There are many advantages to having an in-house translation team. Those who are part of one or who have one in their organization can likely cite these better than I can. One of the greatest advantages I see is continuity: the translators and editors know the products and the people who create them and usually use terminology more appropriately and represent product characteristics more accurately. Let's not talk about the horrors of L2 translation (into one's second, third or fourth language) imposed by management that often does not understand linguistic competence and how best to use it in the corporate interest.
Some understand these matters, at least in principle, and rely on experts to guide and support them. For a very long time, translation agencies have been part of this network of experts. There are good ones and bad ones, and I have known very many good ones, and I continue to support some of these as a translator and consultant. But the raw truth is that most of the time, using a translation agency is a poor substitute for the relationship needed to sustain or even enhance one's foreign language communication. And many of my experiences in the past few years lead me to the conclusion that even the best agencies as they are now operated are not in their clients' best interests.
I think that Once Upon A Time the translation business was relatively straightforward and did not challenge the business skills of many translators and agency operators much. There were - and continue to be - great inefficiencies, but in the manure of that inefficiency a good amount of healthy expertise flourished and nourished those who called on our profession for assistance. Expectations were perhaps often lower (at least with regard to schedules) and I imagine they were often exceeded. Perhaps not; old hands can enlighten me.
It's a dirty secret that the pool of truly good translators and revisers is very limited in many specialties, even in the most common language pairs. Or at least the pool from which dozens or hundreds or even thousands of agencies draw is very small. Many of us have been asked to revise our own work by an agency which was not contracted for the original translation. Conversations with agency owners and product managers in organizations with high standards reveal time and again that they use the same list of a half dozen or fewer people for their best work involving law and science. So even if you, the corporate translation consumer or private individual with translation needs, choose the best agencies around, there is absolutely no guarantee that they will get the best translators for you. In fact, very often your work will be auctioned off on public sites like human exports from Africa used to be about two centuries ago, or it is pandered in mass mailings and given to "first response linguists" who might be good at some things but not at yours.
What can be done about this? A lot actually. Most of us wouldn't think of relying on streetwalkers for our social support and personal health, and building a relationship with linguists who will loyally and competently provide you with the best service you can hope for is easier than you might imagine. It starts by finding and connecting with the right people. And understanding the fair value for the services you require.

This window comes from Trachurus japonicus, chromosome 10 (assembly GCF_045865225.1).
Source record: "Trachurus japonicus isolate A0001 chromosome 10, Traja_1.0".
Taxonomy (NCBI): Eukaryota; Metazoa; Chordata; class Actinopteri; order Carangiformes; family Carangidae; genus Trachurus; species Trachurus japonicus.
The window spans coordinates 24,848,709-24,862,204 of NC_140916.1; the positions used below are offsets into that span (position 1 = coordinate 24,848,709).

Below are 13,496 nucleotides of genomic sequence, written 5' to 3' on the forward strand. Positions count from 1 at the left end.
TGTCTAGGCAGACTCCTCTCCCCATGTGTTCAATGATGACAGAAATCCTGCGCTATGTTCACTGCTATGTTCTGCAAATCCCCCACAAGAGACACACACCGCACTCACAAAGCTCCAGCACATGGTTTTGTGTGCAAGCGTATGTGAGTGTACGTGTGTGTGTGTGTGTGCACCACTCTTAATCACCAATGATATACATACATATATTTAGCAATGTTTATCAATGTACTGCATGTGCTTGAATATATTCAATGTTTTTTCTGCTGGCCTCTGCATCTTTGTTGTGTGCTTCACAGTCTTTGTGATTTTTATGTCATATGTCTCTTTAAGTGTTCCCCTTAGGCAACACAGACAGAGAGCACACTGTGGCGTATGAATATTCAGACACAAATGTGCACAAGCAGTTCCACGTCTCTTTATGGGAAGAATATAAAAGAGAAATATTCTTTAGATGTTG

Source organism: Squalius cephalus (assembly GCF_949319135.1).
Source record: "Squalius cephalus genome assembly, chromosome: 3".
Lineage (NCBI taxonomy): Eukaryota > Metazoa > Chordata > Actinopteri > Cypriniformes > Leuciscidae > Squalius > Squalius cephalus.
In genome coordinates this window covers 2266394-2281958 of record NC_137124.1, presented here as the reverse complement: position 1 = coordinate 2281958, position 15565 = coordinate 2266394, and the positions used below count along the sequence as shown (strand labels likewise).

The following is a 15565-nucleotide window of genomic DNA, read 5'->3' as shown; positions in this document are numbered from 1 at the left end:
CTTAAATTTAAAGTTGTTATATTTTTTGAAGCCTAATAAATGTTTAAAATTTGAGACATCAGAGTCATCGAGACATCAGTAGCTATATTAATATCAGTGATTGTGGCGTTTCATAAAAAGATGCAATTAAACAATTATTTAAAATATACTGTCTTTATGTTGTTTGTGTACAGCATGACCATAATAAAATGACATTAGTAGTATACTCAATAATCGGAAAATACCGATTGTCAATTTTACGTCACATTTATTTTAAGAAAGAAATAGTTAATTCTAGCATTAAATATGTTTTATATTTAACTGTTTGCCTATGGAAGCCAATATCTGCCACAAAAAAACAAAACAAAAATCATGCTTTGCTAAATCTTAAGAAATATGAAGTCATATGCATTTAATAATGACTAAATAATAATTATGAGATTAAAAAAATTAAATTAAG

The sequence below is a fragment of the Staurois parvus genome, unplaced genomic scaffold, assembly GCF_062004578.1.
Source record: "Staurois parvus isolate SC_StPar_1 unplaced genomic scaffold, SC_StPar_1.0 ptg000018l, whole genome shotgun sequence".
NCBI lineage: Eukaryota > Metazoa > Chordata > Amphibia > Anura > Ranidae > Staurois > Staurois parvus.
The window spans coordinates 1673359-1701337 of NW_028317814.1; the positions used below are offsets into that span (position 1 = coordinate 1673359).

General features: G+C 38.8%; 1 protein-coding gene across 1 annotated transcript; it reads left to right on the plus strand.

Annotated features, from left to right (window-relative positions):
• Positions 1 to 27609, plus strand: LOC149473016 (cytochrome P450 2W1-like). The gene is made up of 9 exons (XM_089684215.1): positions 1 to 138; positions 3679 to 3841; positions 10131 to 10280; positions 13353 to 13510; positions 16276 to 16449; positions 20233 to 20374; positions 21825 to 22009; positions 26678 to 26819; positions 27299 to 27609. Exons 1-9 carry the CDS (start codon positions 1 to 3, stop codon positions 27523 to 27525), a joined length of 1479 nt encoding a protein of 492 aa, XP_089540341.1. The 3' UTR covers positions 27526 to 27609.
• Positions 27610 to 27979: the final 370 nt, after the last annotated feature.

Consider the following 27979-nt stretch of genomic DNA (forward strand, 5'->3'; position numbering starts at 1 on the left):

The mangled words in the picture above were photographed on the wall of an exhibitor's booth at the recent Security trade fair in Essen. I had my camera with me and, as I walked the floor with my copywriting partner, I could have taken similarly appalling photos at nearly every display in nine full exhibition halls. Some of these were the result of in-house "expertise"; many were the unhappy result of being serviced by agencies and their outcall "translators". Imagine the damage to corporate images!
There is a reason why premium freelance language service providers like Chris Durban have long passed cent per word benchmarks for piece rate translation that many of the better agencies consider unachievable and why others I know charge on a schedule similar to a good attorney. This is because smart companies and individuals understand that good communication is critical to surviving a difficult market.
After the day at the trade fair, I talked to an agency friend who told me how happy his end client (who exhibited there) was with recent work I had provided, how much better the service was than anything the company had received before. Small mis-steps like giving earlier projects to a cheaper, less experienced translator after I had helped to acquire the client in the first place (and been promised the business into English) were forgotten. And I imagine that future relations with this valuable manufacturer of high quality safety equipment will soar as they should with a competent team. When I spoke to a freelance copywriter later and told her how, in the current market, I often have a picture in my head of many good translation agencies as biplanes, trailing a bit of smoke and losing altitude, coming close to the trees or to crashing into a hillside. Then they are borne up suddenly with an updraft of air, a competent translation or revision from a skilled linguist with an understanding of the field and a sensitivity to the psychological nuances of words. They rise and fly safely for a while until once again that saving wind is needed. She thought about that image, and about her future, and told me "This draught of air isn't drafting any more."